So if you'd like to get GDPR compliant by taking away features of your website to streamline it - I'm all for that and will gladly help.

You might also want to take the chance to step back and review what your website is for and what you want it to achieve. And indeed what your organisation as a whole is trying to achieve and how digital marketing fits into that. If you'd like to have a chat about how I can help, just reply and let me know.

What about my email list, social media, pay-per-click campaigns, and all of that?!

When it comes to digital marketing, it's just the same - anywhere you are collecting or processing data which could identify a living human being, you need to be GDPR compliant.

The key action to take is a careful audit of all of your digital marketing activities, looking out for names, email addresses, IP addresses, tracking codes etc. Then review for each activity whether you need to stop, get consent, add to your privacy notice, or make adjustments to your methods.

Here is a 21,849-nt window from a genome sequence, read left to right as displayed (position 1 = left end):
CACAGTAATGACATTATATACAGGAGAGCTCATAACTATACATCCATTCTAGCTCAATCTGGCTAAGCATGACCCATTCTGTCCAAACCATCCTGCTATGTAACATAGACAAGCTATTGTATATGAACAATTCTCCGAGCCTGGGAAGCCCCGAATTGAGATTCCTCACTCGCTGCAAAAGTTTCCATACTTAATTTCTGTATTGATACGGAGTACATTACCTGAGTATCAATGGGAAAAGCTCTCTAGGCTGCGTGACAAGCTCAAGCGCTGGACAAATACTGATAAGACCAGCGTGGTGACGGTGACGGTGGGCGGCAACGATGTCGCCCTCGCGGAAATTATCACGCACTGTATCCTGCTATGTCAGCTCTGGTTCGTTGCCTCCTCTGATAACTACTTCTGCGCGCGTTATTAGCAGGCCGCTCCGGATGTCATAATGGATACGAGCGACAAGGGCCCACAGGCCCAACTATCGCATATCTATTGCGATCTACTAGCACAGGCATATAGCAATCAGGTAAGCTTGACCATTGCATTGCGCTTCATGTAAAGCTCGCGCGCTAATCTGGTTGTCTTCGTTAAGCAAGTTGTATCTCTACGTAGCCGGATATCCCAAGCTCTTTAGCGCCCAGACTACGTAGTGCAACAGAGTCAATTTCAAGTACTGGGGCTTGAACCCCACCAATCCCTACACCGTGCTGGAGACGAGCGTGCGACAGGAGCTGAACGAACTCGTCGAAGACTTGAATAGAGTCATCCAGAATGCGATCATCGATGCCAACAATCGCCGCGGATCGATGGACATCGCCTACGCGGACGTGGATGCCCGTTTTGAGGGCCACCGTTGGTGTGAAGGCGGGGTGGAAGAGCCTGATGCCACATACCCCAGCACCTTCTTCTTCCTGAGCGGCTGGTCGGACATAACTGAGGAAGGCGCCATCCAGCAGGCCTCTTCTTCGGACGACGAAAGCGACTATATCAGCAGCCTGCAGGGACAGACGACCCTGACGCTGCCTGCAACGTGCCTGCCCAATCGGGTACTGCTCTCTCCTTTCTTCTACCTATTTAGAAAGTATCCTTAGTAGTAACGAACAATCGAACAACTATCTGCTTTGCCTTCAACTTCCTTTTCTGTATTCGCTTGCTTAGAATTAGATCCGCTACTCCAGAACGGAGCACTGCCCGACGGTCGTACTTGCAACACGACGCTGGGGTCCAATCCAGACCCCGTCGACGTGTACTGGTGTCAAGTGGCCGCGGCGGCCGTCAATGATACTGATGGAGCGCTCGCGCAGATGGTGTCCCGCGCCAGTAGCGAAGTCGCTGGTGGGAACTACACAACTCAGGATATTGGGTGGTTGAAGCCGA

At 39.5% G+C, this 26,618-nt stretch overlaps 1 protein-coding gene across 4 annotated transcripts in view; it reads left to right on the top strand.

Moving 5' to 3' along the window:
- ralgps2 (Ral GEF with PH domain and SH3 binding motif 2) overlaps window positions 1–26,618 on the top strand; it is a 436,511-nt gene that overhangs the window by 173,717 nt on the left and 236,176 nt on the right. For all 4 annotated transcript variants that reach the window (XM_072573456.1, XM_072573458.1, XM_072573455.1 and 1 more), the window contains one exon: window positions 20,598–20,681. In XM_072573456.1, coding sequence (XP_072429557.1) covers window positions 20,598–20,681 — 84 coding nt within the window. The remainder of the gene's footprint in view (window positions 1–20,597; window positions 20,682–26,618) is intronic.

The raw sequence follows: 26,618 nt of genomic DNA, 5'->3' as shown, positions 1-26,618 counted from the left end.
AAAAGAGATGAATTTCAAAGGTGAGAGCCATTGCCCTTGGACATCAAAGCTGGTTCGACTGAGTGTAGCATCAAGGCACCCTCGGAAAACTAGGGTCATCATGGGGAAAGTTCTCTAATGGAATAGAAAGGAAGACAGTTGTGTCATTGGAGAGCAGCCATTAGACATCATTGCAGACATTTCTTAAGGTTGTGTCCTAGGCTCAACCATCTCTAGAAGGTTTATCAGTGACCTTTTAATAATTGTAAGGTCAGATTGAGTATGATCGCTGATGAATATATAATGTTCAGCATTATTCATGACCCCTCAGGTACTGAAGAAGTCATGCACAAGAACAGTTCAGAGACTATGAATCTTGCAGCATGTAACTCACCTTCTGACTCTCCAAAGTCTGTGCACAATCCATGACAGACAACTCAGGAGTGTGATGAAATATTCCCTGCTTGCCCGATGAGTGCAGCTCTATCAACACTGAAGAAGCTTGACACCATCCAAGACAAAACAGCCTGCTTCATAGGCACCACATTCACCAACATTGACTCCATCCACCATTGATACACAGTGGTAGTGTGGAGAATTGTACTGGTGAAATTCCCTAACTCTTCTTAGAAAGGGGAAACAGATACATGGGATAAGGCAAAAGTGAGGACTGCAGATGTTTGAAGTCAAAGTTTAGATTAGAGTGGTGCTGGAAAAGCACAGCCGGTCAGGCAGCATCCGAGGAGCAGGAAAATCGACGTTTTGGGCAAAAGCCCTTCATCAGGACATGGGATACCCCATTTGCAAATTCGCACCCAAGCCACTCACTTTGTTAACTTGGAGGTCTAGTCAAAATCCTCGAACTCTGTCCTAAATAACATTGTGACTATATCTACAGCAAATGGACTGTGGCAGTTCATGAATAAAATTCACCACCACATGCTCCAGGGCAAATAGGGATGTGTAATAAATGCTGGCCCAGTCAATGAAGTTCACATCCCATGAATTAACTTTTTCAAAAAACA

Digital marketing is too vast a topic to cover in any detail in this email,  but here are some quick pointers on two of the most talked about topics.

Email lists/databases

  • Ensure your email list only contains email addresses from people who specifically asked you to contact them, or where you have another lawful basis for processing their data (use this tool to figure out which are valid for you).
  • If you need to get subscribers to renew consent, take the opportunity to remind them of the value you provide, and encourage them to sign up for it, rather than just click a button to confirm consent. Whatever you do though, make it easy and automated - people are inundated with these sorts of requests and won't respond unless it's very simple and quick.

Social media

  • Be wary of how your social media accounts are connected. If you're not really using one, be on the safe side and close it down.
  • Check for any third party apps which you sign into using a social media account - do they have access to personal data of your followers?
  • Check for any cases where personal information is being transferred, exported or downloaded from a social media platform.